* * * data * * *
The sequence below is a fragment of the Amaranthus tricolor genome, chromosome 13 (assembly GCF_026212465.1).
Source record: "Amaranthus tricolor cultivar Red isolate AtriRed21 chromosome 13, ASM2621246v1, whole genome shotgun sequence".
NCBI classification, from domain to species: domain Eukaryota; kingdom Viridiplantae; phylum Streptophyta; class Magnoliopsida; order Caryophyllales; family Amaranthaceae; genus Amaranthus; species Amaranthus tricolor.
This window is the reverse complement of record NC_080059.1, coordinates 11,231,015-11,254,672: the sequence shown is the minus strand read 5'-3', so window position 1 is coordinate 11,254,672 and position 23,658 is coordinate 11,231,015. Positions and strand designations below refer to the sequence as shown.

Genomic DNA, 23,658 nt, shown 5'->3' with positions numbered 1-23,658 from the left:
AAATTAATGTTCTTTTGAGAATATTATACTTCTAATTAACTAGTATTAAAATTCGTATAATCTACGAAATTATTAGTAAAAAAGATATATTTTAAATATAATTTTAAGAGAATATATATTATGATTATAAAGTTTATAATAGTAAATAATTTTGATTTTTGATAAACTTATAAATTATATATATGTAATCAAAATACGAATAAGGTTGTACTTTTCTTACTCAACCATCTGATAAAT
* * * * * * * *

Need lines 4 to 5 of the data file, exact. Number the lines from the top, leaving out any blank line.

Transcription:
This window is the reverse complement of record NC_080059.1, coordinates 11,231,015-11,254,672: the sequence shown is the minus strand read 5'-3', so window position 1 is coordinate 11,254,672 and position 23,658 is coordinate 11,231,015. Positions and strand designations below refer to the sequence as shown.

Genomic DNA, 23,658 nt, shown 5'->3' with positions numbered 1-23,658 from the left: